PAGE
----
On Another Note… Or Pitch?

Pitch Class CircleNicholas D. Lewis

So it turns out that music theorists often don’t make the distinction between the terms note and pitch.  If music theorists don’t make the distinction, then what motivation do students have to speak correctly?  Like father like son; like teacher like student.  Comment on the bottom of the page about whether or not you guys knew the difference.  It will serve as a case in point, and statistics are good.  And worry not, I promise I’m not being too much of a pedant.  It turns out that this difference is fundamental to the way that we talk about music theory, so it’s actually important.

pitch refers only to the frequency of a given sound.  That means it’s actually impossible to name a note based on listening to someone playing a piano… Theoretically at least.  More on that later. The idea of a note in Western culture was developed by the need to transmit sounds in a semiotic (symbolic) way.  A note is therefore the symbolic representation of a pitch on paper, and is defined by a system of rules that have no other function than to define tonality.  When speaking of pitch, it is therefore technically impossible to speak of tonality.  The two ideas are separate and incompatible.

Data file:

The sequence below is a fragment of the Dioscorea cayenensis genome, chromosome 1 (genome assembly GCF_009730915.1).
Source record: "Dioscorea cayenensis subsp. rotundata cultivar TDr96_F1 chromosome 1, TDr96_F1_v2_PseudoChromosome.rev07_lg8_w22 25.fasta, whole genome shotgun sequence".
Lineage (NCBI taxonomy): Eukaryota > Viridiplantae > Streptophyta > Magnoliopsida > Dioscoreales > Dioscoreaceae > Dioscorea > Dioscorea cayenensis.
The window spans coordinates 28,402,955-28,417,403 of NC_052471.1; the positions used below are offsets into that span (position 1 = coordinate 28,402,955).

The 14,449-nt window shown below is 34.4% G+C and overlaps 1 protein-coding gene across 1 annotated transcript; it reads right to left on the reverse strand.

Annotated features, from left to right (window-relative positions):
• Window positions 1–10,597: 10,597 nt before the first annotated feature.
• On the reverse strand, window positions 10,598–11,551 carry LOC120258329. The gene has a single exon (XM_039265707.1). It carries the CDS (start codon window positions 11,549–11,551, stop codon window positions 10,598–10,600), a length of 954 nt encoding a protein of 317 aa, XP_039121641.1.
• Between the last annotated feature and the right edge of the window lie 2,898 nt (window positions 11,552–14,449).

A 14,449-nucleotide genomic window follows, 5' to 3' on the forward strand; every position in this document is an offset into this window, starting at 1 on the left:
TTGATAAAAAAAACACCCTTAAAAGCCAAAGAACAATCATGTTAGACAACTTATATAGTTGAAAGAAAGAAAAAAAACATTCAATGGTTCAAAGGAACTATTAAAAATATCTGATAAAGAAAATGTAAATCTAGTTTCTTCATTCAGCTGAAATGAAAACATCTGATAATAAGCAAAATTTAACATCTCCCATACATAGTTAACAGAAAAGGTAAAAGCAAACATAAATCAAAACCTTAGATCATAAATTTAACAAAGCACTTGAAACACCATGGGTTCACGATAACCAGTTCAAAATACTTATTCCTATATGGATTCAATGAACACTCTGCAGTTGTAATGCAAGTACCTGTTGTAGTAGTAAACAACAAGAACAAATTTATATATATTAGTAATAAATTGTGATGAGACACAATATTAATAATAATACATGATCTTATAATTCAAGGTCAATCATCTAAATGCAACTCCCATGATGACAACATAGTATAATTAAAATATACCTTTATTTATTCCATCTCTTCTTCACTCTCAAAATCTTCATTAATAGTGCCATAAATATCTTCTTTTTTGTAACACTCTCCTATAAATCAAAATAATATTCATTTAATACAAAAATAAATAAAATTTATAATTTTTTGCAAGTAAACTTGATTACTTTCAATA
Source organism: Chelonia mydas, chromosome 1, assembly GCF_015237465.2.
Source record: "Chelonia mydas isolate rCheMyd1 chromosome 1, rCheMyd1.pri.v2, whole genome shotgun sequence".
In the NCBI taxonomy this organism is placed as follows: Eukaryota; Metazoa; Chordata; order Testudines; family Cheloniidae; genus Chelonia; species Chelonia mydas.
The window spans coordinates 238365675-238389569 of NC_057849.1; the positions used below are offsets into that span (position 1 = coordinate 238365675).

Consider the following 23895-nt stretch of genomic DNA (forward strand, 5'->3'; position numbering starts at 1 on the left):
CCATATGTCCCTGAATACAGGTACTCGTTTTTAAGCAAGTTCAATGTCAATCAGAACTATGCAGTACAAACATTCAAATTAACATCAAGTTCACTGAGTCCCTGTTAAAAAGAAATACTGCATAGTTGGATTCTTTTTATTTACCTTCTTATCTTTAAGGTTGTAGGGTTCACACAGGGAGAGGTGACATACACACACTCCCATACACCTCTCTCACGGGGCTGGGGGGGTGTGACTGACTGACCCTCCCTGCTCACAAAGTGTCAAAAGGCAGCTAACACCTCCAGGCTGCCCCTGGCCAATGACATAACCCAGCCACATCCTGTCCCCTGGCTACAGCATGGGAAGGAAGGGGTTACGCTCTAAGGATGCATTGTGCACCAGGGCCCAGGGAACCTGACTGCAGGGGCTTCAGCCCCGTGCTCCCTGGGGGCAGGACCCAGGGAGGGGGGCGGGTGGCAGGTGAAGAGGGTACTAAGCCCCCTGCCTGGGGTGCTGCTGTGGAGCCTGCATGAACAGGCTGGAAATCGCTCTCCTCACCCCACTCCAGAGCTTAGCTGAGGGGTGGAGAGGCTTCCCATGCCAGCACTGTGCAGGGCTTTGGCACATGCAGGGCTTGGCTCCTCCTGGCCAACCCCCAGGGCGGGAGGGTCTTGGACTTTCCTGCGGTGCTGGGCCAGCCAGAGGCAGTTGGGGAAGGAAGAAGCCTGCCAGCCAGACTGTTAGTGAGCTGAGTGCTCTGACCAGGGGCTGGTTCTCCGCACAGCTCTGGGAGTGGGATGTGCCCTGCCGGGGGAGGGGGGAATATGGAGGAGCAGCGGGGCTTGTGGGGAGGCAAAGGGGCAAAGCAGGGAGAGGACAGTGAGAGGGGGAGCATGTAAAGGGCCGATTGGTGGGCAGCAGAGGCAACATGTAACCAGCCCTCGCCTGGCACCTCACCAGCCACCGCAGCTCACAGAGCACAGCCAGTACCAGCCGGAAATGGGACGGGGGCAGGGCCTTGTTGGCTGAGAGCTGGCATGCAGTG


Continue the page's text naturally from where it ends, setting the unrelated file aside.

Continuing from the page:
Well, some interesting arguments can be derived from these definitions.  Most importantly, it turns out that the idea of perfect pitch inherently collapses upon itself.  The idea that a person can hear a pitch and tell you what “note” that pitch represents is rubbish.  Today I was in a room with someone playing piano, and a smart-aleck in the back stood up and proudly said “You’re playing a C”.  I hate to burst his bubble – and that may be an impressive bar trick – but that “pitch” actually doesn’t correspond to any note.  Why?  Let’s analyze this on three levels: